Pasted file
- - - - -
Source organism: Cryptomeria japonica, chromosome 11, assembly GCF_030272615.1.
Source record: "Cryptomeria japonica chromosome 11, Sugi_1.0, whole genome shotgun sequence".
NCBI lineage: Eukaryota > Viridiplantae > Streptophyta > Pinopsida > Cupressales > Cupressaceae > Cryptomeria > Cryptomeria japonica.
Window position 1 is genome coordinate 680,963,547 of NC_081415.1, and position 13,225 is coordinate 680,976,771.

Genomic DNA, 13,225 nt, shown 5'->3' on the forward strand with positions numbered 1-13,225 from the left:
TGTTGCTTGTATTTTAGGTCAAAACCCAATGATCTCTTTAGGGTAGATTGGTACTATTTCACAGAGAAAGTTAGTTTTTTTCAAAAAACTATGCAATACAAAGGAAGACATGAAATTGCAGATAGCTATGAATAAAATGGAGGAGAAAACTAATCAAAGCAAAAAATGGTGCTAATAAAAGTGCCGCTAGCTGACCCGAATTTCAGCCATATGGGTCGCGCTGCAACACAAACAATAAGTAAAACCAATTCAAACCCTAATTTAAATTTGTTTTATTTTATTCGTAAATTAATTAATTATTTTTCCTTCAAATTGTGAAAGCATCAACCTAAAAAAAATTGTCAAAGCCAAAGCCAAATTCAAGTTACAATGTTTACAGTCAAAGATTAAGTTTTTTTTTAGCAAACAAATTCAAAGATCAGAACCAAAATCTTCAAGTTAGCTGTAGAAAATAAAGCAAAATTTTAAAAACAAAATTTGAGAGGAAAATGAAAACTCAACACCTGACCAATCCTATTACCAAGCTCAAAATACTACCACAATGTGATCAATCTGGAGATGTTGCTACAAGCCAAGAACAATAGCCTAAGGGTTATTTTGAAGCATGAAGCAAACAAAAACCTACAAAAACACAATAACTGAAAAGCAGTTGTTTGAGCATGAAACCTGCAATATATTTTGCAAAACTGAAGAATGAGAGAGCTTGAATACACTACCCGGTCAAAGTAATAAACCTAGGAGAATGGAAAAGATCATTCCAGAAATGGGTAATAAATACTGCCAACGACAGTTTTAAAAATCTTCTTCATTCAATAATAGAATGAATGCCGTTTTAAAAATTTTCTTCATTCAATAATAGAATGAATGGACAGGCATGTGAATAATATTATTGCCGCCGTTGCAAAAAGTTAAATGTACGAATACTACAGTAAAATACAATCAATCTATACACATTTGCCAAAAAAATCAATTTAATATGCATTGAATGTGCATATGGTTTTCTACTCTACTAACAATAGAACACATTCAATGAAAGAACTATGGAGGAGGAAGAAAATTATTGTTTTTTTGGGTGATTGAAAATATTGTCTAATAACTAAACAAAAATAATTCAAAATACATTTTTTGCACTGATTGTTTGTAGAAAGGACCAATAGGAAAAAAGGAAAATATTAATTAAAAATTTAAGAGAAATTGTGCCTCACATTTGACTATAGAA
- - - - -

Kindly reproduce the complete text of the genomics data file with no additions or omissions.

Source organism: Cryptomeria japonica, chromosome 11, assembly GCF_030272615.1.
Source record: "Cryptomeria japonica chromosome 11, Sugi_1.0, whole genome shotgun sequence".
NCBI lineage: Eukaryota > Viridiplantae > Streptophyta > Pinopsida > Cupressales > Cupressaceae > Cryptomeria > Cryptomeria japonica.
Window position 1 is genome coordinate 680,963,547 of NC_081415.1, and position 13,225 is coordinate 680,976,771.

Genomic DNA, 13,225 nt, shown 5'->3' on the forward strand with positions numbered 1-13,225 from the left:
TGTTGCTTGTATTTTAGGTCAAAACCCAATGATCTCTTTAGGGTAGATTGGTACTATTTCACAGAGAAAGTTAGTTTTTTTCAAAAAACTATGCAATACAAAGGAAGACATGAAATTGCAGATAGCTATGAATAAAATGGAGGAGAAAACTAATCAAAGCAAAAAATGGTGCTAATAAAAGTGCCGCTAGCTGACCCGAATTTCAGCCATATGGGTCGCGCTGCAACACAAACAATAAGTAAAACCAATTCAAACCCTAATTTAAATTTGTTTTATTTTATTCGTAAATTAATTAATTATTTTTCCTTCAAATTGTGAAAGCATCAACCTAAAAAAAATTGTCAAAGCCAAAGCCAAATTCAAGTTACAATGTTTACAGTCAAAGATTAAGTTTTTTTTTAGCAAACAAATTCAAAGATCAGAACCAAAATCTTCAAGTTAGCTGTAGAAAATAAAGCAAAATTTTAAAAACAAAATTTGAGAGGAAAATGAAAACTCAACACCTGACCAATCCTATTACCAAGCTCAAAATACTACCACAATGTGATCAATCTGGAGATGTTGCTACAAGCCAAGAACAATAGCCTAAGGGTTATTTTGAAGCATGAAGCAAACAAAAACCTACAAAAACACAATAACTGAAAAGCAGTTGTTTGAGCATGAAACCTGCAATATATTTTGCAAAACTGAAGAATGAGAGAGCTTGAATACACTACCCGGTCAAAGTAATAAACCTAGGAGAATGGAAAAGATCATTCCAGAAATGGGTAATAAATACTGCCAACGACAGTTTTAAAAATCTTCTTCATTCAATAATAGAATGAATGCCGTTTTAAAAATTTTCTTCATTCAATAATAGAATGAATGGACAGGCATGTGAATAATATTATTGCCGCCGTTGCAAAAAGTTAAATGTACGAATACTACAGTAAAATACAATCAATCTATACACATTTGCCAAAAAAATCAATTTAATATGCATTGAATGTGCATATGGTTTTCTACTCTACTAACAATAGAACACATTCAATGAAAGAACTATGGAGGAGGAAGAAAATTATTGTTTTTTTGGGTGATTGAAAATATTGTCTAATAACTAAACAAAAATAATTCAAAATACATTTTTTGCACTGATTGTTTGTAGAAAGGACCAATAGGAAAAAAGGAAAATATTAATTAAAAATTTAAGAGAAATTGTGCCTCACATTTGACTATAGAA